I am currently enrolled in the Masters of Social Work program at the University of Southern California, with a concentration in Mental Health and a sub-concentration in School Social Work. I graduated from University of Washington in June of 2014 with a double major in ECFS and Psychology.
Growing up, I was always interested in working with children. I took an ECFS course during my sophomore year at UW, which introduced me to the importance of high-quality early childhood experiences in promoting lifelong success across all aspects of development. I spent my undergraduate years volunteering in a number of agencies and organizations to determine which area of the field I was most interested in. I was able to volunteer at the Seattle Cancer Care Alliance, Seattle Children's Hospital, Community Day School Association, the EduCare Early Learning Center, and the Seattle Children's Research Institute, which introduced me to the complex facets in the field of child development. Through my service learning and volunteer experiences, I focused my interests towards preparing for a career in child and family mental health counseling.
My senior year service-learning placement was at the Seattle Children's Hospital at Overlake in the Department of Psychiatry. This was one of my favorite learning opportunities, and gave me a chance to network with professionals in the field. It also gave me hands-on experience in the field of pediatric mental health that I would not have been able to get inside the classroom. With the guidance and mentorship from the Seattle Children's Hospital staff, I made the decision to pursue my Masters in Social Work and eventually become a Licensed Clinical Social Worker.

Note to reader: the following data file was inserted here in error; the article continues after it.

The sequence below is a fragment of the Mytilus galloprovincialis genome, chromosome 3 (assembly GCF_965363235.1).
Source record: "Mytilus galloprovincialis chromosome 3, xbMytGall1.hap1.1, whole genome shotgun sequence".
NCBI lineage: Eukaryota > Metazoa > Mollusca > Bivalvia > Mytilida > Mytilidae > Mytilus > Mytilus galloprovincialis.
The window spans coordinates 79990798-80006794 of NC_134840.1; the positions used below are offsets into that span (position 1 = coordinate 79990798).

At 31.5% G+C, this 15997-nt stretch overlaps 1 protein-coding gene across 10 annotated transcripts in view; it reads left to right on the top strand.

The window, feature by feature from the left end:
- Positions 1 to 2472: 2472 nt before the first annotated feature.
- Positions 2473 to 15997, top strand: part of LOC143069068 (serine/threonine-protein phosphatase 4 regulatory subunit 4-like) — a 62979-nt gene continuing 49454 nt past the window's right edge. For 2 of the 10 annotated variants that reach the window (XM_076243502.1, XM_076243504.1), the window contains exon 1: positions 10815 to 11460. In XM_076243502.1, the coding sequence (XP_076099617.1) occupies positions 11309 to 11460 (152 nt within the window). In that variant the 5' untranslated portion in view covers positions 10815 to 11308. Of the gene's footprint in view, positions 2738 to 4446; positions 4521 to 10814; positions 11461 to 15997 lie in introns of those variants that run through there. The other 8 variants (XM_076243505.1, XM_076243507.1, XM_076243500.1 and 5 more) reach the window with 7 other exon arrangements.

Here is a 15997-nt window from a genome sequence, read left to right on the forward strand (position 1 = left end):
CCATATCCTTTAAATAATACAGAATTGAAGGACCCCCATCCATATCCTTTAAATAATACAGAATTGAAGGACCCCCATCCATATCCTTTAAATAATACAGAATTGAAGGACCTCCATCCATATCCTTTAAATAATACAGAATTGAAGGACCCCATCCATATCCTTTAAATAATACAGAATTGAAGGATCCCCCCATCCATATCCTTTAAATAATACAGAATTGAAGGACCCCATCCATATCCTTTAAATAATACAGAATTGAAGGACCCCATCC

Upon graduation, I enrolled in the Masters of Social Work program at USC. The program also has a field-experience component, and I am participating in an internship at local school district. In my current position I provide therapy and counseling for elementary and middle school students and their families. I am so appreciative of my service learning in ECFS, which gave me direct experience working with some of the vulnerable populations that I work with today. This has helped me become a more effective social worker in my practice with children and families of diverse ethnic and cultural backgrounds, as well as those experiencing adverse experiences such as poverty, homelessness, incarceration, and mental illness.
If I could offer any advice to current or prospective ECFS students, I would recommend that they use their undergraduate years to explore the field in as many ways as possible. Get coffee with professors and mentors to hear about their experiences, ask them questions, and seek their advice. Identify your own interests, talents, and strengths, which will help you to identify which field of ECFS is the best fit for you. Take advantage of the amazing staff and professors of the ECFS department, and the wealth of knowledge and experience that they have to offer.